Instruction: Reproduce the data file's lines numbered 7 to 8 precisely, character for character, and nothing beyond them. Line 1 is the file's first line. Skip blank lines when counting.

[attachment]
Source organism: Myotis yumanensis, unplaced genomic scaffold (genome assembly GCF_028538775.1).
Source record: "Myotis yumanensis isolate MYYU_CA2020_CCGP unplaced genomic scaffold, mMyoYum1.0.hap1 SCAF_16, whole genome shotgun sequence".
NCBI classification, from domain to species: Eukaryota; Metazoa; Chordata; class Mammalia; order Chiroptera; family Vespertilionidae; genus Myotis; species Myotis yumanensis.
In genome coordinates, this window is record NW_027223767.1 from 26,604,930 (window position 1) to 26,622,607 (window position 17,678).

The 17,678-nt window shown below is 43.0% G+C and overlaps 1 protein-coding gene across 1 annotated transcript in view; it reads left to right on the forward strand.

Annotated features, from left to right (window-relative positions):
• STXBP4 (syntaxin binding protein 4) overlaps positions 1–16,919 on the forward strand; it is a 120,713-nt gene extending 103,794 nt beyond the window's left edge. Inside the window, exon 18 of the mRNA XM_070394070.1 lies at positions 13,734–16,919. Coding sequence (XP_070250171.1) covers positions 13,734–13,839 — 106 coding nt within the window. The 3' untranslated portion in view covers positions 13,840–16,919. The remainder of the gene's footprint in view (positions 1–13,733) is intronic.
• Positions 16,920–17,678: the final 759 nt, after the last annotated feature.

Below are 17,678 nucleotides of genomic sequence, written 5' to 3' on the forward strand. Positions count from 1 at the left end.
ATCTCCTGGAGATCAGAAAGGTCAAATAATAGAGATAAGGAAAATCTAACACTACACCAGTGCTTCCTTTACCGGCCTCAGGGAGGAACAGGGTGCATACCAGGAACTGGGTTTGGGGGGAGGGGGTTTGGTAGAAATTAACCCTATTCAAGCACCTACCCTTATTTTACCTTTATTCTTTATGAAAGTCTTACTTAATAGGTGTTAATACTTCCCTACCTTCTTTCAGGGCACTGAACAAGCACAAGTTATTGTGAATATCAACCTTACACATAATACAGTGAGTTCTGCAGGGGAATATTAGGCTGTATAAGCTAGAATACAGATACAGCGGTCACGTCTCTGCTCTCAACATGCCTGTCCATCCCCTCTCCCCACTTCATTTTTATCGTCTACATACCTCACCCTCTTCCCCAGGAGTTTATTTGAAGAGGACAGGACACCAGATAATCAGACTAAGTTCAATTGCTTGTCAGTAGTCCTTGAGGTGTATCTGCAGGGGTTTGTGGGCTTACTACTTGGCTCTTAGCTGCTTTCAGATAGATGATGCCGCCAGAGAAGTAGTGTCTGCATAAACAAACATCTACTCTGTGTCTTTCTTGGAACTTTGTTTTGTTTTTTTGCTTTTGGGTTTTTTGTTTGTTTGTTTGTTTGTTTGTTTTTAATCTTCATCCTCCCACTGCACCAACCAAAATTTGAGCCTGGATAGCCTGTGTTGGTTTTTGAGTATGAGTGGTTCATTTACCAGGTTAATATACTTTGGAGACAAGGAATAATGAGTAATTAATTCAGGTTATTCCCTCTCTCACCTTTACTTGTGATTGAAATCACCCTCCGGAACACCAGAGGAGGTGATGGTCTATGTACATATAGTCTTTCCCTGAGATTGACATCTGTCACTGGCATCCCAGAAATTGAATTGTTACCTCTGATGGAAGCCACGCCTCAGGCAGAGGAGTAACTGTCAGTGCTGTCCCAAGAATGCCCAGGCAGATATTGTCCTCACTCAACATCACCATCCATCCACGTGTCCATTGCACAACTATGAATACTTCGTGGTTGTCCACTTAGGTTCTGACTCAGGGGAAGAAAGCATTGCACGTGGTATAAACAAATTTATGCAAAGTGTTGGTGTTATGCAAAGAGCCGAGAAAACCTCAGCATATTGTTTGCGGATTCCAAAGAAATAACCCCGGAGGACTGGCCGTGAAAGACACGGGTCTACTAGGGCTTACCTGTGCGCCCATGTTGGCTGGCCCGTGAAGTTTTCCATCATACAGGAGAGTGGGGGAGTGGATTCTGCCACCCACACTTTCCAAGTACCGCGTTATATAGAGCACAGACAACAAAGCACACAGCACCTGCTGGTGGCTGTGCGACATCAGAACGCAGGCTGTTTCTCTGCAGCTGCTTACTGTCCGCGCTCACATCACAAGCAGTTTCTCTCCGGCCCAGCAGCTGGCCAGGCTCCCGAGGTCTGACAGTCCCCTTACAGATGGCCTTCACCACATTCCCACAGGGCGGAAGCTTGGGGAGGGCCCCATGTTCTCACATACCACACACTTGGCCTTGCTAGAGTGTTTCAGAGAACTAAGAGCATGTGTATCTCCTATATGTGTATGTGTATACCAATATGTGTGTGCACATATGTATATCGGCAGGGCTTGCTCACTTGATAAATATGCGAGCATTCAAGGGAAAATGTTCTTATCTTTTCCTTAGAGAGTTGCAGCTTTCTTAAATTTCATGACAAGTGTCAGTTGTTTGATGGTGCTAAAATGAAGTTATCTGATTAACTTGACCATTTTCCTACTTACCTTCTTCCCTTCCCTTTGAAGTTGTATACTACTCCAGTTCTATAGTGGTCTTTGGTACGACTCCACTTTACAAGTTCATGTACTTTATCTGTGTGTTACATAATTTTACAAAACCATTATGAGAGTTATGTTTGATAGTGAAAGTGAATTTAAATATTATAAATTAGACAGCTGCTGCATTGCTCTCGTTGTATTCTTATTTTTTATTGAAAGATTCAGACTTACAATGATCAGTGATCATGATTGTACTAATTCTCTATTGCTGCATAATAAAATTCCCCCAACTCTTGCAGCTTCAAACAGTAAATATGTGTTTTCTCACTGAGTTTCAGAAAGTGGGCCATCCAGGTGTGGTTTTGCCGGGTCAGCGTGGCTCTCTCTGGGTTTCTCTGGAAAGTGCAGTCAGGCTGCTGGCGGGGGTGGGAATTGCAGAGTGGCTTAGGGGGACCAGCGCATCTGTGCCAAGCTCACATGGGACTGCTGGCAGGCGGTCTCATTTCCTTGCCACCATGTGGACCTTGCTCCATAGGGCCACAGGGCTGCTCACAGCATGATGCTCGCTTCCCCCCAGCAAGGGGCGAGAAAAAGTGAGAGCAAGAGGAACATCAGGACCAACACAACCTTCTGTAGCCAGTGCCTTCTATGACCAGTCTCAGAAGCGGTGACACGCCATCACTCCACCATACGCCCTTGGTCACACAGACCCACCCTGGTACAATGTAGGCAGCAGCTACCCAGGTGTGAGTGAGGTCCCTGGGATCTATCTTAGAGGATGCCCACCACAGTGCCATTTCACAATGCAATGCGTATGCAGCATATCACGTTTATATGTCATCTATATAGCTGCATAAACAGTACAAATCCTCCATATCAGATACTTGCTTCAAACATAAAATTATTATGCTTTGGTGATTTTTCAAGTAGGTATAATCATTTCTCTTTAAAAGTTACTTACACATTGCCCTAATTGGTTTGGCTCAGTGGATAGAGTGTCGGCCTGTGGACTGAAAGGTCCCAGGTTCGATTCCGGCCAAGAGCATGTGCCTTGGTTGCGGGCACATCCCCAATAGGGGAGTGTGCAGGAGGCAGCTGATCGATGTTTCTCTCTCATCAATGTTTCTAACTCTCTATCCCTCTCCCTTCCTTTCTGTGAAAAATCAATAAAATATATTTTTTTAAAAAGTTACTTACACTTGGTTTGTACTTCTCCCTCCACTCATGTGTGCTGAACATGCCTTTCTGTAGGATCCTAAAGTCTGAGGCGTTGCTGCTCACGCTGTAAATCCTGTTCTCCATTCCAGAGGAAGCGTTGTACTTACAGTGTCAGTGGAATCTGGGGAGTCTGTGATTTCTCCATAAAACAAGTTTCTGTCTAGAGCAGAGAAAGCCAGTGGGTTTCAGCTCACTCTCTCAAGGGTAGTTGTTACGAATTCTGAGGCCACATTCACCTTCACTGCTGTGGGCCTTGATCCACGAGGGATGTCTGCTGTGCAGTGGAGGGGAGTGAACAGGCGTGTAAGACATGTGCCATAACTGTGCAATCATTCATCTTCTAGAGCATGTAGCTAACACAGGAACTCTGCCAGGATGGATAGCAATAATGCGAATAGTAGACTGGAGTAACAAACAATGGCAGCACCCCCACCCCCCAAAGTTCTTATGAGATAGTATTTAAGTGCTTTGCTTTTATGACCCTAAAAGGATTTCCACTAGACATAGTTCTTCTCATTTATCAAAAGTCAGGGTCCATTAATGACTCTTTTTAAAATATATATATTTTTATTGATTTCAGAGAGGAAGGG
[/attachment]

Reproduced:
• STXBP4 (syntaxin binding protein 4) overlaps positions 1–16,919 on the forward strand; it is a 120,713-nt gene extending 103,794 nt beyond the window's left edge. Inside the window, exon 18 of the mRNA XM_070394070.1 lies at positions 13,734–16,919. Coding sequence (XP_070250171.1) covers positions 13,734–13,839 — 106 coding nt within the window. The 3' untranslated portion in view covers positions 13,840–16,919. The remainder of the gene's footprint in view (positions 1–13,733) is intronic.
• Positions 16,920–17,678: the final 759 nt, after the last annotated feature.